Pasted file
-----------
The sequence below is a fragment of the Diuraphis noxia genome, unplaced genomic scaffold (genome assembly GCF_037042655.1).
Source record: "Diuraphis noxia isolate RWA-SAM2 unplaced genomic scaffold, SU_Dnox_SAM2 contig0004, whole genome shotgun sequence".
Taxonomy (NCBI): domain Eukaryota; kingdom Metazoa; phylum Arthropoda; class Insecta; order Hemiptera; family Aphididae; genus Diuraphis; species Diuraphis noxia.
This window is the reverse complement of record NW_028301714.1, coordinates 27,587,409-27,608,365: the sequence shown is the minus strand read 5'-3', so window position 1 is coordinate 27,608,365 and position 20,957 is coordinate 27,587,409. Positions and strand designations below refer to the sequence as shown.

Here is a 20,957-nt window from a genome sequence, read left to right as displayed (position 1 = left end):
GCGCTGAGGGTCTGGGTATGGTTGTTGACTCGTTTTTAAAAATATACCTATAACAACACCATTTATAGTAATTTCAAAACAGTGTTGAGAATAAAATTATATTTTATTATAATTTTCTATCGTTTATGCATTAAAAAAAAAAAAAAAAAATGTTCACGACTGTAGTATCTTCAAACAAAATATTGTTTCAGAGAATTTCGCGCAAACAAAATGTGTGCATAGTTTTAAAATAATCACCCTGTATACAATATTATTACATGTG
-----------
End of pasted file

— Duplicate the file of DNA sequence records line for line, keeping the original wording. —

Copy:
The sequence below is a fragment of the Diuraphis noxia genome, unplaced genomic scaffold (genome assembly GCF_037042655.1).
Source record: "Diuraphis noxia isolate RWA-SAM2 unplaced genomic scaffold, SU_Dnox_SAM2 contig0004, whole genome shotgun sequence".
Taxonomy (NCBI): domain Eukaryota; kingdom Metazoa; phylum Arthropoda; class Insecta; order Hemiptera; family Aphididae; genus Diuraphis; species Diuraphis noxia.
This window is the reverse complement of record NW_028301714.1, coordinates 27,587,409-27,608,365: the sequence shown is the minus strand read 5'-3', so window position 1 is coordinate 27,608,365 and position 20,957 is coordinate 27,587,409. Positions and strand designations below refer to the sequence as shown.

Here is a 20,957-nt window from a genome sequence, read left to right as displayed (position 1 = left end):
GCGCTGAGGGTCTGGGTATGGTTGTTGACTCGTTTTTAAAAATATACCTATAACAACACCATTTATAGTAATTTCAAAACAGTGTTGAGAATAAAATTATATTTTATTATAATTTTCTATCGTTTATGCATTAAAAAAAAAAAAAAAAAATGTTCACGACTGTAGTATCTTCAAACAAAATATTGTTTCAGAGAATTTCGCGCAAACAAAATGTGTGCATAGTTTTAAAATAATCACCCTGTATACAATATTATTACATGTG